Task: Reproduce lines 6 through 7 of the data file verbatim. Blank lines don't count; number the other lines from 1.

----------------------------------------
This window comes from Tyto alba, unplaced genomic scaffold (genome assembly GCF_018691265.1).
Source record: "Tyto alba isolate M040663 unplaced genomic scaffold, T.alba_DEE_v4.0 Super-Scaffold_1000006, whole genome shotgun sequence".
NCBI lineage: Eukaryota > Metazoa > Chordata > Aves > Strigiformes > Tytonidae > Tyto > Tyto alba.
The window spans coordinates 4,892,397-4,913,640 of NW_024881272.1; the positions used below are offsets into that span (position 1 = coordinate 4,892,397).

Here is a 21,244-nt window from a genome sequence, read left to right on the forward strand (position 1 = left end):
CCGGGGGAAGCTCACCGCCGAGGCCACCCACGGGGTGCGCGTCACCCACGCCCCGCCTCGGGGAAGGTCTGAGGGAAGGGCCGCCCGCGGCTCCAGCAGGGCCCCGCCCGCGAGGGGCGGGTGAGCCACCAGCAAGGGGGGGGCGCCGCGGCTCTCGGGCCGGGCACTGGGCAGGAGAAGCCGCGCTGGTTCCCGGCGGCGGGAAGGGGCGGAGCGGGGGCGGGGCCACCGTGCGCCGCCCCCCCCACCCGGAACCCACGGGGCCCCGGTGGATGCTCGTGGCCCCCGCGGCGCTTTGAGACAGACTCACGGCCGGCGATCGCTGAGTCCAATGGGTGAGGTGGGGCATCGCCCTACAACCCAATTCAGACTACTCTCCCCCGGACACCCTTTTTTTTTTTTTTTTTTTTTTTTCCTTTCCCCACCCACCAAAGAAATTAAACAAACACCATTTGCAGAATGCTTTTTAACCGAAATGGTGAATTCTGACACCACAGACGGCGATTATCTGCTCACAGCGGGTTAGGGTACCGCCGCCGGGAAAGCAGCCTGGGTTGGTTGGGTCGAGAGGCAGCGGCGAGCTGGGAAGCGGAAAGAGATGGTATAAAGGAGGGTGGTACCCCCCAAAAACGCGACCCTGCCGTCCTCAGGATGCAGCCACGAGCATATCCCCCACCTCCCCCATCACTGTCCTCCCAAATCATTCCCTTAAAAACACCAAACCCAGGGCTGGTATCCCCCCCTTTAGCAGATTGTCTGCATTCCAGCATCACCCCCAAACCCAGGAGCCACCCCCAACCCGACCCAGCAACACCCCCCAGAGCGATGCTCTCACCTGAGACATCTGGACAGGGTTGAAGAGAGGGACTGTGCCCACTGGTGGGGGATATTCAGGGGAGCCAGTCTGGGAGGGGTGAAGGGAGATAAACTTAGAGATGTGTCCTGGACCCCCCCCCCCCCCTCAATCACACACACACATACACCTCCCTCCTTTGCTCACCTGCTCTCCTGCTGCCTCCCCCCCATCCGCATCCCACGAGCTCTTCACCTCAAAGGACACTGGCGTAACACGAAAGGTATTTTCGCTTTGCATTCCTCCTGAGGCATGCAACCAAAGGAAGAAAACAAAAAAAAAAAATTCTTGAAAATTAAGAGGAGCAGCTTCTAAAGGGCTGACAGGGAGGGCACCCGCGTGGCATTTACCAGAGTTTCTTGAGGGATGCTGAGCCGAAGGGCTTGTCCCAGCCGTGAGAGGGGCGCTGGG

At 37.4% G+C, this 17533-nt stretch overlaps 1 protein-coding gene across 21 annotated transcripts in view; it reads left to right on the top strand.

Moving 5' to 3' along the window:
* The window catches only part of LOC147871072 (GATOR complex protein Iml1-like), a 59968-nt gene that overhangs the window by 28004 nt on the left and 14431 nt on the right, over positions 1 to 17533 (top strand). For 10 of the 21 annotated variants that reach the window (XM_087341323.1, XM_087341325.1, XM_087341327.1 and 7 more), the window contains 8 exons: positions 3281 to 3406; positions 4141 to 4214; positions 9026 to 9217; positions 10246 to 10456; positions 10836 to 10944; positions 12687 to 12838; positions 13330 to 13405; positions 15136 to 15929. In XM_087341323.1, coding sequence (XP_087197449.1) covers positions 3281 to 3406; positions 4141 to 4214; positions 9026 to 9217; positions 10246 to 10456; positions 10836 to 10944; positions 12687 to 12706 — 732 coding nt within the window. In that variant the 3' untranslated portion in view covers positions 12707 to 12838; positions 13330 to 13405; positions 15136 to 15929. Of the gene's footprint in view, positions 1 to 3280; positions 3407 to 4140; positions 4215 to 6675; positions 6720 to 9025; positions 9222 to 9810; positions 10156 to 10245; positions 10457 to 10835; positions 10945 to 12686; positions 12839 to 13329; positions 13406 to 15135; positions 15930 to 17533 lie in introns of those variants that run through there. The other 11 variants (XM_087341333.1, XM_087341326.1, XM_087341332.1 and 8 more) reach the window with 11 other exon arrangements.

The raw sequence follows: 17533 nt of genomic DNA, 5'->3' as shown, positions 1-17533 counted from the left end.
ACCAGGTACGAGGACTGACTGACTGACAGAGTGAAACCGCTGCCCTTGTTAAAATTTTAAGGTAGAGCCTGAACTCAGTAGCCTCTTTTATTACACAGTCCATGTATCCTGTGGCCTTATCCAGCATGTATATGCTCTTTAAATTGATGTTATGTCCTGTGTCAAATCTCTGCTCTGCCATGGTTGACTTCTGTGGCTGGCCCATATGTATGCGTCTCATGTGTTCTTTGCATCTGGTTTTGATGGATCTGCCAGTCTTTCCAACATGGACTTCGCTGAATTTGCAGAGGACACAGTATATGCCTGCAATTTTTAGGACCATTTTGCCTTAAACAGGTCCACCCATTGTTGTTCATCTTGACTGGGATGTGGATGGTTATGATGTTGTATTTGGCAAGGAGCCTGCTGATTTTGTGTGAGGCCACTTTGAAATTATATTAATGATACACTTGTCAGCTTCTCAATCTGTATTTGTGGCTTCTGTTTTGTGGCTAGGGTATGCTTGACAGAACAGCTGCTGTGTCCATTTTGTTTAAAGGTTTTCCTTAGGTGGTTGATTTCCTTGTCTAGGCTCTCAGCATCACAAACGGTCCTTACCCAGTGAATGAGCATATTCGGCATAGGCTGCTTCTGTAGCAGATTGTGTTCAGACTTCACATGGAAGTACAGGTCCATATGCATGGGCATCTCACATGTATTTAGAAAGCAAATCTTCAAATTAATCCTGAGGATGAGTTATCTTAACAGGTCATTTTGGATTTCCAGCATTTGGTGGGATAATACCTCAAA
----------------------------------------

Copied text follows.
CCGGGGGAAGCTCACCGCCGAGGCCACCCACGGGGTGCGCGTCACCCACGCCCCGCCTCGGGGAAGGTCTGAGGGAAGGGCCGCCCGCGGCTCCAGCAGGGCCCCGCCCGCGAGGGGCGGGTGAGCCACCAGCAAGGGGGGGGCGCCGCGGCTCTCGGGCCGGGCACTGGGCAGGAGAAGCCGCGCTGGTTCCCGGCGGCGGGAAGGGGCGGAGCGGGGGCGGGGCCACCGTGCGCCGCCCCCCCCACCCGGAACCCACGGGGCCCCGGTGGATGCTCGTGGCCCCCGCGGCGCTTTGAGACAGACTCACGGCCGGCGATCGCTGAGTCCAATGGGTGAGGTGGGGCATCGCCCTACAACCCAATTCAGACTACTCTCCCCCGGACACCCTTTTTTTTTTTTTTTTTTTTTTTTCCTTTCCCCACCCACCAAAGAAATTAAACAAACACCATTTGCAGAATGCTTTTTAACCGAAATGGTGAATTCTGACACCACAGACGGCGATTATCTGCTCACAGCGGGTTAGGGTACCGCCGCCGGGAAAGCAGCCTGGGTTGGTTGGGTCGAGAGGCAGCGGCGAGCTGGGAAGCGGAAAGAGATGGTATAAAGGAGGGTGGTACCCCCCAAAAACGCGACCCTGCCGTCCTCAGGATGCAGCCACGAGCATATCCCCCACCTCCCCCATCACTGTCCTCCCAAATCATTCCCTTAAAAACACCAAACCCAGGGCTGGTATCCCCCCCTTTAGCAGATTGTCTGCATTCCAGCATCACCCCCAAACCCAGGAGCCACCCCCAACCCGACCCAGCAACACCCCCCAGAGCGATGCTCTCACCTGAGACATCTGGACAGGGTTGAAGAGAGGGACTGTGCCCACTGGTGGGGGATATTCAGGGGAGCCAGTCTGGGAGGGGTGAAGGGAGATAAACTTAGAGATGTGTCCTGGACCCCCCCCCCCCCCTCAATCACACACACACATACACCTCCCTCCTTTGCTCACCTGCTCTCCTGCTGCCTCCCCCCCATCCGCATCCCACGAGCTCTTCACCTCAAAGGACACTGGCGTAACACGAAAGGTATTTTCGCTTTGCATTCCTCCTGAGGCATGCAACCAAAGGAAGAAAACAAAAAAAAAAAATTCTTGAAAATTAAGAGGAGCAGCTTCTAAAGGGCTGACAGGGAGGGCACCCGCGTGGCATTTACCAGAGTTTCTTGAGGGATGCTGAGCCGAAGGGCTTGTCCCAGCCGTGAGAGGGGCGCTGGG

At 37.4% G+C, this 17533-nt stretch overlaps 1 protein-coding gene across 21 annotated transcripts in view; it reads left to right on the top strand.